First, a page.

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Poets And Painters, Newbies And Professionals All Get Caught In Denton's Spiderweb Salon

Courtesy of Leah Jones
Courtney Marie hosts Spiderweb Salon's SpiderCon at J&J's Pizza in Denton, Texas.

It’s a scorching Sunday afternoon in downtown Denton and the Square is all but empty. The only folks around are dressed in cosplay costumes, drinking beer and smoking cigarettes outside J&J’s Pizza.

Inside the restaurant, down in the basement, there are about 60 people. There’s a dude in a Spider-Man getup, a woman dressed as Harley Quinn and a few characters I don’t recognize.

“Welcome to Spiderweb Salon,” says Courtney Marie. “We’re a performance and art collective, and we do all sorts of things.”

This is the art collective’s first SpiderCon, Marie says. She’s a poet and co-founder of the group.

“We don’t normally go this nerdy,” she says. “I mean, we’re super nerdy. But this is portion of nerdy that we don’t often delve into.”

Today’s event is billed as a “celebration of sci-fi, fantasy and all things strange.” It’s a perfect description because, as Marie said, this nerdy collection of creatives dabbles in many art forms.

“We do a little bit of everything,” Marie says.

More than 150 artists are caught in the web. Some, like Marie, work with text. Others, like her co-founder Conor Wallace, are musicians. Mathew Sallack, a visual artist and the group’s zine adviser, says it doesn’t matter what sort of art you make or even your experience level.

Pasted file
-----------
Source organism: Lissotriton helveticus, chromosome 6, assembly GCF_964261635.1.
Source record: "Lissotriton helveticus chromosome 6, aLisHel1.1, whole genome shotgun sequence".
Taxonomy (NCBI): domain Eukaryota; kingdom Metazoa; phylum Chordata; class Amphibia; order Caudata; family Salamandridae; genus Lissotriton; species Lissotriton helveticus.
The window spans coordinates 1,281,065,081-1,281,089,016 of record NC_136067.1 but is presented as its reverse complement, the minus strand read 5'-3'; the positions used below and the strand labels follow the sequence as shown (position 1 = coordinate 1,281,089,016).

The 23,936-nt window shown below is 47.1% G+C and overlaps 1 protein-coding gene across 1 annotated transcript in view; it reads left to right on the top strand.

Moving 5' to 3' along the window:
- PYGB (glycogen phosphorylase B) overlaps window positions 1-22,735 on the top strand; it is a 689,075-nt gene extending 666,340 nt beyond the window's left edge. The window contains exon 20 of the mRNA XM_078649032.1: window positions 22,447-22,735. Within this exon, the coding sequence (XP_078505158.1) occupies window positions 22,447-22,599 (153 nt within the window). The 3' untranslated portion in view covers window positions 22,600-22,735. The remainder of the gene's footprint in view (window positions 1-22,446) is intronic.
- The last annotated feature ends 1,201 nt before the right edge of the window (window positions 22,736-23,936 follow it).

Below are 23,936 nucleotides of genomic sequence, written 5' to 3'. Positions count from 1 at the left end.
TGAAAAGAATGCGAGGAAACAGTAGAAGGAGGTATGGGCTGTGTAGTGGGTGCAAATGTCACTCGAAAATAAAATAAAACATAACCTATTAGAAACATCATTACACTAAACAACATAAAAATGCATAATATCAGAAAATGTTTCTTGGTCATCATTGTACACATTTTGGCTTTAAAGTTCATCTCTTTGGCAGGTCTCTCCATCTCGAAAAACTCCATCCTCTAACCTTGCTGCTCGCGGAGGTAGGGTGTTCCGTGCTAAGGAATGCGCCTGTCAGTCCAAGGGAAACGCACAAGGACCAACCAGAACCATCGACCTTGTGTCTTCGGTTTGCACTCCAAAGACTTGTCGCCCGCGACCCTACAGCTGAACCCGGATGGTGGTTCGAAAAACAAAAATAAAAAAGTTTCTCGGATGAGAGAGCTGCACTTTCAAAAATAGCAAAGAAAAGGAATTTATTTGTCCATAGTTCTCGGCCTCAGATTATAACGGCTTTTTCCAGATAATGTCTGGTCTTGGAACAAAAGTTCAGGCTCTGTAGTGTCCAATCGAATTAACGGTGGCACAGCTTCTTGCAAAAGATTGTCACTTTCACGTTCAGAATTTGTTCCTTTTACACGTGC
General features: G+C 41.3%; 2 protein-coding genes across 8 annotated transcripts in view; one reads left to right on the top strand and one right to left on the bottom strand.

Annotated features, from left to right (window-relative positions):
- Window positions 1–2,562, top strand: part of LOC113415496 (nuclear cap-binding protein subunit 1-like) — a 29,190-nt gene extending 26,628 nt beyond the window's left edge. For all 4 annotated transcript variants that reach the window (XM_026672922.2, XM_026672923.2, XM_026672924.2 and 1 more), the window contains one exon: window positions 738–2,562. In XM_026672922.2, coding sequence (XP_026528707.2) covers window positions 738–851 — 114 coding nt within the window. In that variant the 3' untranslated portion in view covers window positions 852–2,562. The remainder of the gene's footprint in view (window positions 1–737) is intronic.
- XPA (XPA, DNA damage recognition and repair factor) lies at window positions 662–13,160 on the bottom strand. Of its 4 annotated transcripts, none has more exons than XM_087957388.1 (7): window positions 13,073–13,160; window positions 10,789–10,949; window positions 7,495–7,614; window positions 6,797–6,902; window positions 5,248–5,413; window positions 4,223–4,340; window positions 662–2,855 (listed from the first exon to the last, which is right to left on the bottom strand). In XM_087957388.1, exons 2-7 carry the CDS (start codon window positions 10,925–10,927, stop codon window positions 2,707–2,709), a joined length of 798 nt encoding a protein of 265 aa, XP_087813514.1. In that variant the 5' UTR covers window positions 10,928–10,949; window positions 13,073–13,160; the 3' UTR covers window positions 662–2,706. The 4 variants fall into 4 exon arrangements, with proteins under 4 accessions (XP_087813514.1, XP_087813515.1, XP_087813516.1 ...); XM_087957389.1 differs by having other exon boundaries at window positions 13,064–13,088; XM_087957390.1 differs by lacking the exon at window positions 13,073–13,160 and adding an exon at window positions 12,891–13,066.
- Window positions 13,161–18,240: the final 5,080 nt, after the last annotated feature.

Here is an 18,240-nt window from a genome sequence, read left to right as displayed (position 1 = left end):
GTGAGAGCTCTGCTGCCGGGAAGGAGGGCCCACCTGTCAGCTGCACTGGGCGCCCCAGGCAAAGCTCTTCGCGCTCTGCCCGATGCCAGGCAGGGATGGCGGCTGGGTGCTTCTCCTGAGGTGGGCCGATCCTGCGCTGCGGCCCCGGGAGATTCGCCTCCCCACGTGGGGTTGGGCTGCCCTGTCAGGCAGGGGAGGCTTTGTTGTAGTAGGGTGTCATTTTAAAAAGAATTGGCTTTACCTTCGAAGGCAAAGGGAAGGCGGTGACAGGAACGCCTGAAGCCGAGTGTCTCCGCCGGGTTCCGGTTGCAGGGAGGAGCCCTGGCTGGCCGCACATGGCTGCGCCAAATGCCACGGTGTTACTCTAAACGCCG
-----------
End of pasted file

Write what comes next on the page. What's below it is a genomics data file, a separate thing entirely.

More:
“We’re all inclusive,” he says. “If it’s your first time to read, we want to give you that platform, just like we’d give someone who’s a [touring] writer a platform.”

Marie says the collective isn’t pretentious, which sets it apart.

“That’s one of the beautiful things about it,” she says. “Nobody’s like, ‘We’re doing this because we have to be the best at it.' We're doing it because it’s fun and because we’re exploring our boundaries as artists. It may look really bizarre to the outside world, but we’re doing it and having fun, and that’s kind of the point.”

'It’s like the place to get stuck'

The group takes on all sorts of projects. For example, there’s a songwriting scholarship. Recipients get their songs professionally produced at a Denton recording studio. Elia Tamplin’s “40 Days and 40 Nights” is a recent winner.

Spiderweb also produces a series of zines, a weekly program on the community radio station, KUZU FM, and a literary podcast.

On top of all that, the group programs weekly workshops on everything from puppetry to watercolor painting.

“There’s so many things you can just grab in the [Spiderweb], like baking, poetry, performance, music,” says member Seth Malloy. “All of those different aspects of your art are caught in the Spiderweb. It’s like the place to get stuck.”

Malloy’s a part-time poet and a full-time father. The IT consultant brought his three kids to SpiderCon to watch him read. He says lots of groups put on events, but Spiderweb makes it the easiest to join.

The award-winning sci-fi author Bonnie Jo Stufflebeam agrees.

“There’s so many different genres at a Spiderweb show that you can come to this and just get inspired by hearing stuff that you wouldn’t normally hear,” she says.

Stufflebeam’s short stories are regularly published in magazines and anthologies, but she says writing’s a lonely gig and Spiderweb Salon helps with that.

“I’m sitting at home and I’m on my computer, you know, for however many hours a day, and I’m not getting out of the house,” she says. “Being part of Spiderweb kind of gives me a local community and local support. We get together and we have writing days where Courtney gets out all of her typewriters and we make up poems on the spot.”

It’s a flexible community that’s safe for artist of every medium, gender, sexuality and background – the kind of spider web you’d actually like to have in your corner.

Hady Mawajdeh has been a reporter, producer, and digital editor at KERA since 2016. He is the creator and the co-host of KERA's first narrative podcast, Gun Play. And prior to his work in engagement, he also reported on arts and culture, social justice, and gun rights for the newsroom.